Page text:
I'd like to thank Nancy Pelosi for nixing the resolution to honor Michael Jackson. It's not like Congress doesn't have anything to do. (Health care, anyone?) But it was a spectacularly bad idea from the start. And now with revelations about the late singer's drug problems, the coroner's office subpoenaing Jackson's medical records, and questions about Jackson being the biological father of his children, what if this had been brought to a vote? Can you imagine the nastiness that would have ensued?
Hopefully this means we'll be seeing less of Rep. Sheila Jackson Lee, the Texas Democrat who introduced the resolution. Jackson Lee attended the memorial at the Staples Center. And for reasons that are unclear, she chose the occasion not only to give a stump speech but to push her resolution. Classy!
For the millions of people around the world who wished they'd been in Los Angeles for the event, count yourself lucky. Traffic in the Valley and near Dodger Stadium was a mess. I had to leave early for work because the freeway was closed for Jackson's motorcade. Even our normally media-happy Mayor left town to vacation in South Africa.
I hope he's back because now we've got to pay the bill. Jackson's memorial cost L.A. $3 million, and some of us (okay, me) aren't happy about it. This includes more than $40,000 that was spent on police lunches from a deli 80 miles away. What's wrong with our local taco trucks? I enjoy eating in new neighborhoods, too, but I try not to on the taxpayer's dime.
Talk about priorities. This year summer school was canceled because city officials deemed it a great way to close LA's $26-billion budget gap. The last time I checked the high-school dropout rate in LAUSD was almost 50 percent. So now we have thousands of students sitting at home watching The Hills or roaming the streets. Terrifying.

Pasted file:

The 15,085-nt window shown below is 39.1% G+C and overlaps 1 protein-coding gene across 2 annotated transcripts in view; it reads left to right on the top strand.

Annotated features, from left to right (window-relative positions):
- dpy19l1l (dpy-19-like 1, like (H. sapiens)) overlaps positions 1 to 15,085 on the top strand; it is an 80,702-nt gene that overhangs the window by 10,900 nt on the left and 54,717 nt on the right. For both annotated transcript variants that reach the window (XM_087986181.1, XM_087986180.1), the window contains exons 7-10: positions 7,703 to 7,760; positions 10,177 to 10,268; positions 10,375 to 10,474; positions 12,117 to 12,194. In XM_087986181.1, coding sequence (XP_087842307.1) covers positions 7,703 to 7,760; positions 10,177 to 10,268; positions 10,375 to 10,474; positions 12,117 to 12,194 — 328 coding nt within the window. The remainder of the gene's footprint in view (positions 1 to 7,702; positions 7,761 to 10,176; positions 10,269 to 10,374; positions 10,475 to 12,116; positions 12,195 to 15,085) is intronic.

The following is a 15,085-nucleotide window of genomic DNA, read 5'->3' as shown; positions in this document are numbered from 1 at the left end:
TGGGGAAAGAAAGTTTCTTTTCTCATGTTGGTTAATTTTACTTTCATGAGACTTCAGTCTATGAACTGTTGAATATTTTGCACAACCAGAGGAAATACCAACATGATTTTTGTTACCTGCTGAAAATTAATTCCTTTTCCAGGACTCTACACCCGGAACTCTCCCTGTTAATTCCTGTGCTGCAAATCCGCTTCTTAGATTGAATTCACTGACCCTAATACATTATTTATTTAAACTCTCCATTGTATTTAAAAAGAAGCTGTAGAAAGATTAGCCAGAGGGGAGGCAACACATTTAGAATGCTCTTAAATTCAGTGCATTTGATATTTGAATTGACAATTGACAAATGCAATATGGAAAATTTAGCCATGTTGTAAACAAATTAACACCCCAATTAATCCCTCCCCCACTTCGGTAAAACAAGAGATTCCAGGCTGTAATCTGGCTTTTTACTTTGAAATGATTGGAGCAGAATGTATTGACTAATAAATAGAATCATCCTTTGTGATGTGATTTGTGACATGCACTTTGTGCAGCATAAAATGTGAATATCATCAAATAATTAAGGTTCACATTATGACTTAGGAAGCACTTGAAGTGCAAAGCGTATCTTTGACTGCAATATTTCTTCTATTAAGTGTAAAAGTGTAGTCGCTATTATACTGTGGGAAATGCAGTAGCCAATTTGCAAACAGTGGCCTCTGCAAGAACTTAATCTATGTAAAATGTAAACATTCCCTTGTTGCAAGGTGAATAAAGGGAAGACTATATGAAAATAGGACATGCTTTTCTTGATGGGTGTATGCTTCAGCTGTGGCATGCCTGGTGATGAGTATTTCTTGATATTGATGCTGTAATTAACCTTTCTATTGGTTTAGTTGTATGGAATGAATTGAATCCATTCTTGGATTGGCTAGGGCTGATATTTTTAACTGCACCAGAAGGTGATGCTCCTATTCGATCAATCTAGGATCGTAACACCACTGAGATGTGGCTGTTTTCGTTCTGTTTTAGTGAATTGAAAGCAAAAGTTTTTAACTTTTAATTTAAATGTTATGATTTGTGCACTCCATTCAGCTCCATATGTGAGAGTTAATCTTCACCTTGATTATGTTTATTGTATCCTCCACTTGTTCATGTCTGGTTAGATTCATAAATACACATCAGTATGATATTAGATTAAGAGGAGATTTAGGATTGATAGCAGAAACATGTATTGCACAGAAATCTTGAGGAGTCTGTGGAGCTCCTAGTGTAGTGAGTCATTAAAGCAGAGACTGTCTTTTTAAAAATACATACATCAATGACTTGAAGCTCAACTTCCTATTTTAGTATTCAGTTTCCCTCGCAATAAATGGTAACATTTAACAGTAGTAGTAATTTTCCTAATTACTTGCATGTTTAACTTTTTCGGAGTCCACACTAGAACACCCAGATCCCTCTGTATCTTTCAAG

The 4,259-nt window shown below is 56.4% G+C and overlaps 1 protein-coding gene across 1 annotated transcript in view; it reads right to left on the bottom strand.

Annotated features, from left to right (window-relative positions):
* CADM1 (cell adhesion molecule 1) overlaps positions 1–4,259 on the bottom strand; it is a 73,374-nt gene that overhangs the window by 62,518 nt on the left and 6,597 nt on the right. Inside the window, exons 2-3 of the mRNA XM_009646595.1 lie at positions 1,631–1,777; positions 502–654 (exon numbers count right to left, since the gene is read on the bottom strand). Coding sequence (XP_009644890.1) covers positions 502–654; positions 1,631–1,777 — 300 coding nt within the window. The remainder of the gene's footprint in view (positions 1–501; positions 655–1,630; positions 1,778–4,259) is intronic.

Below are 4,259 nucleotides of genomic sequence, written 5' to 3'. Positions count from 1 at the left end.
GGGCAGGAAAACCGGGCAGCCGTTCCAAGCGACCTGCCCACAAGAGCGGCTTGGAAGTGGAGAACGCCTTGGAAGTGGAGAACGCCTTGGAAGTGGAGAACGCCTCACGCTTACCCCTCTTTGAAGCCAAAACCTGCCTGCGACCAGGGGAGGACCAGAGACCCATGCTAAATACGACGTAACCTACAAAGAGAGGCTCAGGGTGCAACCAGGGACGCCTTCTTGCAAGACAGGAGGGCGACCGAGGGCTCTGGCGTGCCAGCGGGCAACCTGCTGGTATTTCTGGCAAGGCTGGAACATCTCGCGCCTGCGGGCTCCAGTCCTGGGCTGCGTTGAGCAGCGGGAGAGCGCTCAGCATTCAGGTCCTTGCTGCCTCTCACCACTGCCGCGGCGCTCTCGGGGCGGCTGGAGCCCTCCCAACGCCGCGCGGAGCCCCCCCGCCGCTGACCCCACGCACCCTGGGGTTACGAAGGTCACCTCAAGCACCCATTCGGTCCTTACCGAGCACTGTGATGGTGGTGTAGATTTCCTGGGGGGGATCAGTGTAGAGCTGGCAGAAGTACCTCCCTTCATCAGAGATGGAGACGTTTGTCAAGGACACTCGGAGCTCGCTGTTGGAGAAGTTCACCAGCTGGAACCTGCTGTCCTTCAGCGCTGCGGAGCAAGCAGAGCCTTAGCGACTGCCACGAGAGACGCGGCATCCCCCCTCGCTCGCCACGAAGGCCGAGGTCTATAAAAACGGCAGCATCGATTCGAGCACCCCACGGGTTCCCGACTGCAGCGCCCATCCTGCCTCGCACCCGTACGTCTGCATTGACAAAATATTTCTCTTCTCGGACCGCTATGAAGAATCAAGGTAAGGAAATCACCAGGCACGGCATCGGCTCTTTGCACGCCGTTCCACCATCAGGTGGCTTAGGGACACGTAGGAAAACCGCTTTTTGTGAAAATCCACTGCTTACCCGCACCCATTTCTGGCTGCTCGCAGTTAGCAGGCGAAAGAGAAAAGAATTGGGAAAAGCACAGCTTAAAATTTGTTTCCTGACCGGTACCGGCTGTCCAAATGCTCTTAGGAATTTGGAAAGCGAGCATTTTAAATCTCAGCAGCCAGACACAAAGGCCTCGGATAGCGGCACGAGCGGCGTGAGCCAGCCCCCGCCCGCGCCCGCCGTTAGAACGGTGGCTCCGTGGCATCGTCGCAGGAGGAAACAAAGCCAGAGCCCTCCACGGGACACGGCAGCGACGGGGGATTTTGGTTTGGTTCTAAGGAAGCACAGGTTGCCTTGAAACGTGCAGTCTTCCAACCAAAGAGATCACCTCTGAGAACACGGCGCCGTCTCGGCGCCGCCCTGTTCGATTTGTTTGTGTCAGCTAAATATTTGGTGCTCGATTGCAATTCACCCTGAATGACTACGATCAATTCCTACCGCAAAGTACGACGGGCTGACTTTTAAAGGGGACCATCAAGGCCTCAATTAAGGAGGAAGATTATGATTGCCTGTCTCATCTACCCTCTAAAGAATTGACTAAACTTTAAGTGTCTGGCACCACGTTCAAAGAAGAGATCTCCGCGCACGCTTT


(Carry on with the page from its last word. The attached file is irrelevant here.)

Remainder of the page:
Councilwoman Jan Perry told CBS she'd "love it" if the Jackson family helped pay for their loved one's memorial. But so far, Joe Jackson has been mum. He did, however, pull aside a reporter the day his dead son lay in a gold casket to talk about a record deal.
Maybe Kobe and Magic, who praised Jackson during the Staples celebration for helping them be better at basketball, can chip in?
Don't get me wrong. I loved Jackson's music. I'm actually old enough to remember when the Jackson Five appeared on Ed Sullivan. In my 20s, during a brief and unremarkable stint as a jazz dancer, I performed "Beat It" at a gospel church in Oakland. (Thank god for no YouTube then!) The other night my husband dug my old Thriller album out of the closet and we danced to it in the living room.
Michael Jackson was undeniably gifted. But he was also undeniably tragic. And contrary to that gratuitous remark Al Sharpton made to Jackson's children at the memorial, I think most of us can agree on this: the singer was a little "strange."
How many grown men wish they were Peter Pan? And then build a multimillion-dollar fantasy world called Neverland with zoo animals and carnival rides? Or name their child "Blanket"?
Jackson's friends have been appearing endlessly on the talk shows burnishing his legacy. That's not surprising. What is is how they profess to have been so close to him yet apparently didn't notice his devastating drug problem. The Hulk was training the emaciated singer for his "This Is It" tour. Yet when asked about Jackson's health by Larry King, it was all good!
Well, it's all coming out now. Just this morning, a senior law enforcement officer told ABC News that Jackson was "heavily addicted" to OxyContin and taking daily doses of the painkiller Demerol.
During the memorial CNN.com paired with Facebook so that fans could express their grief. For a while I watched the comments scrolling down the screen. Many of them simply said "MJ: RIP."
One can only hope.